CHARLESTON – Two lawsuits against Suddenlink were filed in Kanawha Circuit Court over injuries from a head-on collision in Kanawha County involving one of its workers.
The lawsuits also name Intec Communications. One of the lawsuits names Jamel Whitehurst as a defendant.
Jack Dykes was the driver of a motor vehicle owned by his friend, Mearlene Thompson, who was a passenger in the vehicle on Nov. 14. The pair was traveling after Thompson's chemotherapy treatments for cancer, according to two complaints filed in Kanawha Circuit Court.
The plaintiffs claim they were driving on state Route 94 in Kanawha County when they were struck head-on by a minivan owned and operated by Whitehurst when Whitehurst crossed the center line.
Whitehurst used his van to do cable installations for Suddenlink and its affiliates, according to the suit.
"At the time of the collision, Whitehurst was traveling to do installations and/or repairs for Suddenlink customers," the complaint states. "Whitehurst did not, and does not, have a business license nor general liability insurance in the state of West Virginia."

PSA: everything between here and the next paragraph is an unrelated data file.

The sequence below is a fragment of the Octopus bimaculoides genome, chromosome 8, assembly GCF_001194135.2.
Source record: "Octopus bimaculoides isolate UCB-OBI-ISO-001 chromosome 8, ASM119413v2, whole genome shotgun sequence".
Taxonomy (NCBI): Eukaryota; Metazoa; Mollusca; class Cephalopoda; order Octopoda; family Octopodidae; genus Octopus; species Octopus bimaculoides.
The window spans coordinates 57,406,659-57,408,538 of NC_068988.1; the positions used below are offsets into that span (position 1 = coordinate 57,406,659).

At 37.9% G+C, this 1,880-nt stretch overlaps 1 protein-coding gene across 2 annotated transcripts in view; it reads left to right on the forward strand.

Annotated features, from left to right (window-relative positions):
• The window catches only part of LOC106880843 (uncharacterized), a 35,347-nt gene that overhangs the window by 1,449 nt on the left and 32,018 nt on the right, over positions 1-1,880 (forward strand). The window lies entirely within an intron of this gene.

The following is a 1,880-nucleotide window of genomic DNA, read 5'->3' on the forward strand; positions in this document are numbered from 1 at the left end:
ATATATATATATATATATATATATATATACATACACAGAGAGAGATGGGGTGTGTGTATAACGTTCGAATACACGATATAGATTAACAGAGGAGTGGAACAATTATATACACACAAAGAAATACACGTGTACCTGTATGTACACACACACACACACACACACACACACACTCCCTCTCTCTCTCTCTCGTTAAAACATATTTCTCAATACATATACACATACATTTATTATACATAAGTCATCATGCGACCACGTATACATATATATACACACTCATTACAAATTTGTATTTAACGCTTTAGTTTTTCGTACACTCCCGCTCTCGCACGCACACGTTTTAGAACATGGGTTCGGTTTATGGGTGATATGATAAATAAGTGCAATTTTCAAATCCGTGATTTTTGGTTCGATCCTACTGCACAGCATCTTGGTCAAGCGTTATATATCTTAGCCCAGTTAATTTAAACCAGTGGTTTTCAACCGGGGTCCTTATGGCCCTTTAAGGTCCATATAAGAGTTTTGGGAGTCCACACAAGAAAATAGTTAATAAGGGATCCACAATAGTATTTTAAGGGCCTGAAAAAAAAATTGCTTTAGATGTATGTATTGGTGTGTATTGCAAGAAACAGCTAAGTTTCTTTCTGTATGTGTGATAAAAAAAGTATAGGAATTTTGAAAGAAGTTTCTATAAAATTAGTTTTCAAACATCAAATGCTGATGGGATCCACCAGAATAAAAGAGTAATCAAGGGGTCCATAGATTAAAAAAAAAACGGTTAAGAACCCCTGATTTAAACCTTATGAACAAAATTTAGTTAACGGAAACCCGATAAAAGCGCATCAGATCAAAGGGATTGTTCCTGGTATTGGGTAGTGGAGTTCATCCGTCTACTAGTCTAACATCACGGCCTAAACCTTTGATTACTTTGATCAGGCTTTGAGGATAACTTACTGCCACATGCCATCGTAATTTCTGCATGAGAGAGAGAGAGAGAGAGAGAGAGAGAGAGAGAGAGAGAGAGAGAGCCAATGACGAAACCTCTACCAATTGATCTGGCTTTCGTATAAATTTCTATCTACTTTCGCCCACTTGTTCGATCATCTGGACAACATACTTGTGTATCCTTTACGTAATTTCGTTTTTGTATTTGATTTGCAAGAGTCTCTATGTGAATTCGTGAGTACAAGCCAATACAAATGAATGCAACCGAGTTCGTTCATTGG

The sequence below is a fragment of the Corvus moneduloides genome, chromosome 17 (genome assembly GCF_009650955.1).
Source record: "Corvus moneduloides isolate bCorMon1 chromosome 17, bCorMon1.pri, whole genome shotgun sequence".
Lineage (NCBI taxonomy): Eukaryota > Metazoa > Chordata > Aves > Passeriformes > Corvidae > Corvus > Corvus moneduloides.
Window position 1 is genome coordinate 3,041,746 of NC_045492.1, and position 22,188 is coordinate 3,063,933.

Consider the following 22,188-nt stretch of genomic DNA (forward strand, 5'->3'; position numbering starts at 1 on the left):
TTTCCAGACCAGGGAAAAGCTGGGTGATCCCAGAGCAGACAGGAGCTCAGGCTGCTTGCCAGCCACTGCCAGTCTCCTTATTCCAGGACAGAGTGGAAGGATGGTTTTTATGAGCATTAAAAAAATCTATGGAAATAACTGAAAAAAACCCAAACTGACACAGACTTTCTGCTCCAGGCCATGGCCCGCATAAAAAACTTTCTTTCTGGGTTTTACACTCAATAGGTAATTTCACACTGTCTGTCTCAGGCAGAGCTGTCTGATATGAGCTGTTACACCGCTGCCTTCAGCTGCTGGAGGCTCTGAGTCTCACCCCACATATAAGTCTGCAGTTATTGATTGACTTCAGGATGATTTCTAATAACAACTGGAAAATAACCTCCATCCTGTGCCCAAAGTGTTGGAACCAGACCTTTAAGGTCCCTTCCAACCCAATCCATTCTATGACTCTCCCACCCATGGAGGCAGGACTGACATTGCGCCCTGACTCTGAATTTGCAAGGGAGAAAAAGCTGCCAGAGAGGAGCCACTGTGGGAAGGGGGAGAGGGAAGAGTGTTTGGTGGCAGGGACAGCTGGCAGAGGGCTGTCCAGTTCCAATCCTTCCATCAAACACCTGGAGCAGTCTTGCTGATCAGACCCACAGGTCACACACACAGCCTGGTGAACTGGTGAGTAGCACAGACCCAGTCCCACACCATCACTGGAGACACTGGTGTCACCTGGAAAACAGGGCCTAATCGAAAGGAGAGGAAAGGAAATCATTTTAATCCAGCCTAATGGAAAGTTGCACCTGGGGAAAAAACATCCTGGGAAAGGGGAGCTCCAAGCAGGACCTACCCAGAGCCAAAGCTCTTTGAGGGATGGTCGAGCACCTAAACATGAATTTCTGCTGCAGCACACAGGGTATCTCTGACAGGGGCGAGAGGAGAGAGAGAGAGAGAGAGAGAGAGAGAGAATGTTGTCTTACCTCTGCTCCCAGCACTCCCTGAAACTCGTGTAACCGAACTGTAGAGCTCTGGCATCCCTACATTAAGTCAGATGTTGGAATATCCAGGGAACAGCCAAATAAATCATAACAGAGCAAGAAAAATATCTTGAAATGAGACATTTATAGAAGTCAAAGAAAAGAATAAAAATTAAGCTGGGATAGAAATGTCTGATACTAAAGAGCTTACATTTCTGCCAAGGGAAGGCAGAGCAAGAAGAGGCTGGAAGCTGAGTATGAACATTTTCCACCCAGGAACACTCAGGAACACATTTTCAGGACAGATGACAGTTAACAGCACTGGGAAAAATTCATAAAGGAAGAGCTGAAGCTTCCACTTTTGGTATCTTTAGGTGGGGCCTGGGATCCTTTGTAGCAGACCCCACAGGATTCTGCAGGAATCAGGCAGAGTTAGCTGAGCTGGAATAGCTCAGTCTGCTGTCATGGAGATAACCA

The plaintiffs claim when the collision occurred, Whitehurst passed a large coal truck on a double yellow line and struck their vehicle violently, which resulted in the burning of the vehicles.
The plaintiffs also allege they suffered grievous permanent injuries and medical treatment, loss of physical ability, pain and suffering, emotional distress, mental distress, mental anguish, inconvenience, annoyance, loss of enjoyment of life and other damages.
When the accident occurred, Whitehurst's vehicle was licensed and titled in Texas and he presented a New York driver's license to the Kanawha County Sheriff's Department. His current residence is unknown.
The plaintiffs are seeking compensatory damages. They are represented by Paul S. Perfater of Myers & Perfater in Charleston.
The cases are assigned to Circuit Judges Charles King and Tod J. Kaufman.
Kanawha Circuit Court case numbers 19-C-1112, 19-C-1113